This view is shared by a majority of adherents in nearly all religious traditions, including 82% of Jews, 79% of Catholics, 57% of evangelical Protestants and 56% of Muslims. (From the U.S. Religious Landscape Survey, Pew Forum on Religion & Public Life, 2008, Pew Research Center.)

It is very important to understand that ‘religious pluralism is the will of God’ is different from religious, moral or cultural relativism. Relativism teaches that all values and standards are subjective, and therefore there is no higher spiritual authority available for setting ethical standards or making moral judgments.

Thus, issues of justice, truth or human rights are, like beauty, just in the eye of the beholder.

Most people, especially those who believe that One God created all of us, refuse to believe that ethics and human rights are simply only a matter of taste. Religious pluralism as the will of God is the opposite of cultural psychological or philosophical relativism.

The fundamental idea supporting religious pluralism is that religious people need to embrace humility in all areas of religion. All religions have always taught a traditional anti-self-centered personal egoism type of humility.

Religious pluralism also opposes a religious, philosophical, and self-righteous intellectual egoism that promotes a tendency to turn our legitimate love for our own prophet and Divine revelation into universal truths that we fully understand and know how to apply.

Religious pluralism teaches that finite humans, even the most intelligent and pious of them, can not fully understand everything the way the infinite One does.

This is true, for every human being, even for God’s messengers themselves. When Prophet Moses, “who God spoke with face to face, as a person speaks with a friend” (Exodus 33:11) asks to see God face to face, he is told, “You cannot see My face, for no man can see My face and live.” (33:20)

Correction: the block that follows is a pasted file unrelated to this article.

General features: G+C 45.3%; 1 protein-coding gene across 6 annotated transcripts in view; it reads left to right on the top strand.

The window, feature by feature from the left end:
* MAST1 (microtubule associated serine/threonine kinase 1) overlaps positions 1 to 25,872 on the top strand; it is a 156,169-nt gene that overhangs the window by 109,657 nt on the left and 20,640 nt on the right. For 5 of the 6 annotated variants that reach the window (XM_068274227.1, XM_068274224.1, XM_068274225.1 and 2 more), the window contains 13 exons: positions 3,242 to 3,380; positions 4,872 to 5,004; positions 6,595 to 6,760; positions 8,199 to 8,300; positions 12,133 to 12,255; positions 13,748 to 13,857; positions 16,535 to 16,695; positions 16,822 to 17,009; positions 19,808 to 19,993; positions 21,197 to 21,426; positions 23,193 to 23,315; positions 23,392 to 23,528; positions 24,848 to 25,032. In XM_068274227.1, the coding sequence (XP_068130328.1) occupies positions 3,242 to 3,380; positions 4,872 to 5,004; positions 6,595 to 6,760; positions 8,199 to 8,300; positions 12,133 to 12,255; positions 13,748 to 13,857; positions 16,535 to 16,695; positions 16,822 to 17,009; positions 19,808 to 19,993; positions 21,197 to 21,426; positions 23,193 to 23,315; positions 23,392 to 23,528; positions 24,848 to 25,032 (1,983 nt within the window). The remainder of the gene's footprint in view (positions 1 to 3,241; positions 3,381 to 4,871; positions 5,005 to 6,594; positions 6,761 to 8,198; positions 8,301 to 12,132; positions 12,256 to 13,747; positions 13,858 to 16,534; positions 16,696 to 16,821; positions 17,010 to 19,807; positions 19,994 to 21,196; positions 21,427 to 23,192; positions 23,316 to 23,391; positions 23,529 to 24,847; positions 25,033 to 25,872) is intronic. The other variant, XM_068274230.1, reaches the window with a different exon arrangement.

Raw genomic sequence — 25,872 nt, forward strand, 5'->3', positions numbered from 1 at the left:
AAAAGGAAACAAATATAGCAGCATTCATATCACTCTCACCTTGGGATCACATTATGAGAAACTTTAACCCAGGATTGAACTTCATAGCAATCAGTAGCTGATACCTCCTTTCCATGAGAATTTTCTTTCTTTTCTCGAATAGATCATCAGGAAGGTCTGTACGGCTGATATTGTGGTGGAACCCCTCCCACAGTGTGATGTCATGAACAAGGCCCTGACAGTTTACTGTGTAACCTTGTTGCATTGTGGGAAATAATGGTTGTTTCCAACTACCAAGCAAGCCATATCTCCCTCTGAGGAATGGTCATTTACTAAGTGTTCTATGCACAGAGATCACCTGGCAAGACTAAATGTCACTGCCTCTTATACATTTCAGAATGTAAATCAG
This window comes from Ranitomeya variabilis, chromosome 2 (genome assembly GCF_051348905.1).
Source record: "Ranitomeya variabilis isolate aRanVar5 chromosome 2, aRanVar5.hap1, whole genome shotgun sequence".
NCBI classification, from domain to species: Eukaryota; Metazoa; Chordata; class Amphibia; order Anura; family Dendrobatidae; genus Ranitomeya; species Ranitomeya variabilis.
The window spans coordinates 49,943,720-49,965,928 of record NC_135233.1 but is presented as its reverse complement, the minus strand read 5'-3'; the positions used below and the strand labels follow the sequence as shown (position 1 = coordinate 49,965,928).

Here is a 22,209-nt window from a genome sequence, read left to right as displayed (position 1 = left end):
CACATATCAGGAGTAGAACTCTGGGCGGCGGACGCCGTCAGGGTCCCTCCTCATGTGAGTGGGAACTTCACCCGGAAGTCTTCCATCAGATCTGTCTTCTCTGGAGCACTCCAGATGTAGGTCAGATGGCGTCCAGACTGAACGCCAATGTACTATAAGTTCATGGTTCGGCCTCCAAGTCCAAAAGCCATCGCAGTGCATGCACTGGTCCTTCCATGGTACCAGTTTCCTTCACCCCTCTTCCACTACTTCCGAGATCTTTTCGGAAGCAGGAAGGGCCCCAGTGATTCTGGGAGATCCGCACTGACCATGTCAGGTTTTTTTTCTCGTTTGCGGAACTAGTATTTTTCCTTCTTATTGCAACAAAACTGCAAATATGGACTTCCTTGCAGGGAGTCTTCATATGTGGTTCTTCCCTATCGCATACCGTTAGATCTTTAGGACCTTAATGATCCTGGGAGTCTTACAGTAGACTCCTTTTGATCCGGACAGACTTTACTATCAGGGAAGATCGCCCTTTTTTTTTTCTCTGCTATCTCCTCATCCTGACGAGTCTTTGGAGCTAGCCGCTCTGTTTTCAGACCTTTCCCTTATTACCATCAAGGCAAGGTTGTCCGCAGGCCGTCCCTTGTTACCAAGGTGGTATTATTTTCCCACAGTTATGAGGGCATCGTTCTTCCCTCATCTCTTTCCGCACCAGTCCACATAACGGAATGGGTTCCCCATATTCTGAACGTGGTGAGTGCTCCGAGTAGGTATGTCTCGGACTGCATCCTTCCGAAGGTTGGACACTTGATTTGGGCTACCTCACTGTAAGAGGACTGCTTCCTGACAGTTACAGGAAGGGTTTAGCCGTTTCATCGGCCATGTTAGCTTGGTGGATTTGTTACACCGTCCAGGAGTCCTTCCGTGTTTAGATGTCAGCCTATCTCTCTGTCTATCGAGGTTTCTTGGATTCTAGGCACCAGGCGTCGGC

Similarly, in the Qur’an Prophet Jesus admits to God, “You know everything that is within me, whereas I do not know what is within Yourself”. (7:116)

And when Prophet Jesus was asked, in private, by his disciples, “What will be the sign for your coming (back) and the end of the age?” (Matthew 24:3) Jesus warns his disciples about upheavals and false Messiahs that will come. Then Jesus concluded by saying, “But about that day and hour no one knows, not even the angels in heaven, not even the son: only the Father”. (24:36)

A similar statement was made by Prophet Muhammad when he was asked, “Tell me about the Hour”. He said: “The one questioned about it knows no better than the questioner.” (Muslim Book 1 Hadith 1&4)

God taught the general principle of epistemological humility through Prophet Muhammad who taught his followers “I am no novelty among the messengers. I do not know what will be done to me, or to you.” (Qur’an 46:9) In truth, the only universal truth should be the humility to admit: “Only God knows.”

As Prophet Muhammad said, “Don’t give me superiority over Moses, for all people will fall unconscious on the Day of Resurrection. I will be the first to regain consciousness, and behold! Prophet Moses will be there holding the side of Allah’s Throne. I will not know whether Prophet Moses was among those people who became unconscious and then had regained consciousness before me, or was among those exempted by Allah from falling unconscious.” (Bukhari: Vol. 8, Book 76, #524)

About the Author
Rabbi Allen S. Maller has published over 450 articles on Jewish values in over a dozen Christian, Jewish, and Muslim magazines and web sites. Rabbi Maller is the author of "Tikunay Nefashot," a spiritually meaningful High Holy Day Machzor, two books of children's short stories, and a popular account of Jewish Mysticism entitled, "God, Sex and Kabbalah." His most recent books are "Judaism and Islam as Synergistic Monotheisms' and "Which Religion Is Right For You?: A 21st Century Kuzari" both available on Amazon.